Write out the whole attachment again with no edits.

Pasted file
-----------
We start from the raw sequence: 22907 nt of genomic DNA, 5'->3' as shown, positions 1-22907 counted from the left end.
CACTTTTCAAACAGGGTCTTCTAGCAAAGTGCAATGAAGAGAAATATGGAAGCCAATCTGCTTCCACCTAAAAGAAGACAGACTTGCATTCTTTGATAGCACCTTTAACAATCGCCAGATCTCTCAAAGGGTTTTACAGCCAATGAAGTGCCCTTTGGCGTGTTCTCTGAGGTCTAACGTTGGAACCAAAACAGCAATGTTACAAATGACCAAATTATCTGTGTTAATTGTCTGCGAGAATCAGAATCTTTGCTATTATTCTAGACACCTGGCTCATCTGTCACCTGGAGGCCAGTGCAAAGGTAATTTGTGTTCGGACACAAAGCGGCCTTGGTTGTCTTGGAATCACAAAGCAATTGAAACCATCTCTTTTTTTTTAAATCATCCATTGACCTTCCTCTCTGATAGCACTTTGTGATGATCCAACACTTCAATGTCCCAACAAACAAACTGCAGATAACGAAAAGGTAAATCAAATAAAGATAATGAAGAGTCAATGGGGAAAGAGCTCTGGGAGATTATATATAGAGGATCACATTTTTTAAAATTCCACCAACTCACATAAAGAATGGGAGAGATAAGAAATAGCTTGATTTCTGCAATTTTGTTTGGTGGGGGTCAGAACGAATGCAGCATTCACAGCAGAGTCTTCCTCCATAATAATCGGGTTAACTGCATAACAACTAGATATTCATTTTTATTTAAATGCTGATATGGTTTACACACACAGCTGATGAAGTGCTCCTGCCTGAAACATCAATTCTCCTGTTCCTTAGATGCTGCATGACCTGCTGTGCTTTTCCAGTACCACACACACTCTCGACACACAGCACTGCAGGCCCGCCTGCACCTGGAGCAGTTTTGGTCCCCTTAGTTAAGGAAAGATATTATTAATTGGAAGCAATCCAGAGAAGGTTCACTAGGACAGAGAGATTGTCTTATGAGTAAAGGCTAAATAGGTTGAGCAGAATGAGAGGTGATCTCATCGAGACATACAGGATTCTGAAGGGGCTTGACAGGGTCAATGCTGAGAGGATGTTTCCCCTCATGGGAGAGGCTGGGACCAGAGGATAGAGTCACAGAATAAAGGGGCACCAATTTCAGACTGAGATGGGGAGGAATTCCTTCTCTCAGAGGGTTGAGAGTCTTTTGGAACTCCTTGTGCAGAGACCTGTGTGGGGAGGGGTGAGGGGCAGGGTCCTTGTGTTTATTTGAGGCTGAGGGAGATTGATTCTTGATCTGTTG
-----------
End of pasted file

We start from the raw sequence: 22907 nt of genomic DNA, 5'->3' as shown, positions 1-22907 counted from the left end.
CACTTTTCAAACAGGGTCTTCTAGCAAAGTGCAATGAAGAGAAATATGGAAGCCAATCTGCTTCCACCTAAAAGAAGACAGACTTGCATTCTTTGATAGCACCTTTAACAATCGCCAGATCTCTCAAAGGGTTTTACAGCCAATGAAGTGCCCTTTGGCGTGTTCTCTGAGGTCTAACGTTGGAACCAAAACAGCAATGTTACAAATGACCAAATTATCTGTGTTAATTGTCTGCGAGAATCAGAATCTTTGCTATTATTCTAGACACCTGGCTCATCTGTCACCTGGAGGCCAGTGCAAAGGTAATTTGTGTTCGGACACAAAGCGGCCTTGGTTGTCTTGGAATCACAAAGCAATTGAAACCATCTCTTTTTTTTTAAATCATCCATTGACCTTCCTCTCTGATAGCACTTTGTGATGATCCAACACTTCAATGTCCCAACAAACAAACTGCAGATAACGAAAAGGTAAATCAAATAAAGATAATGAAGAGTCAATGGGGAAAGAGCTCTGGGAGATTATATATAGAGGATCACATTTTTTAAAATTCCACCAACTCACATAAAGAATGGGAGAGATAAGAAATAGCTTGATTTCTGCAATTTTGTTTGGTGGGGGTCAGAACGAATGCAGCATTCACAGCAGAGTCTTCCTCCATAATAATCGGGTTAACTGCATAACAACTAGATATTCATTTTTATTTAAATGCTGATATGGTTTACACACACAGCTGATGAAGTGCTCCTGCCTGAAACATCAATTCTCCTGTTCCTTAGATGCTGCATGACCTGCTGTGCTTTTCCAGTACCACACACACTCTCGACACACAGCACTGCAGGCCCGCCTGCACCTGGAGCAGTTTTGGTCCCCTTAGTTAAGGAAAGATATTATTAATTGGAAGCAATCCAGAGAAGGTTCACTAGGACAGAGAGATTGTCTTATGAGTAAAGGCTAAATAGGTTGAGCAGAATGAGAGGTGATCTCATCGAGACATACAGGATTCTGAAGGGGCTTGACAGGGTCAATGCTGAGAGGATGTTTCCCCTCATGGGAGAGGCTGGGACCAGAGGATAGAGTCACAGAATAAAGGGGCACCAATTTCAGACTGAGATGGGGAGGAATTCCTTCTCTCAGAGGGTTGAGAGTCTTTTGGAACTCCTTGTGCAGAGACCTGTGTGGGGAGGGGTGAGGGGCAGGGTCCTTGTGTTTATTTGAGGCTGAGGGAGATTGATTCTTGATCTGTTG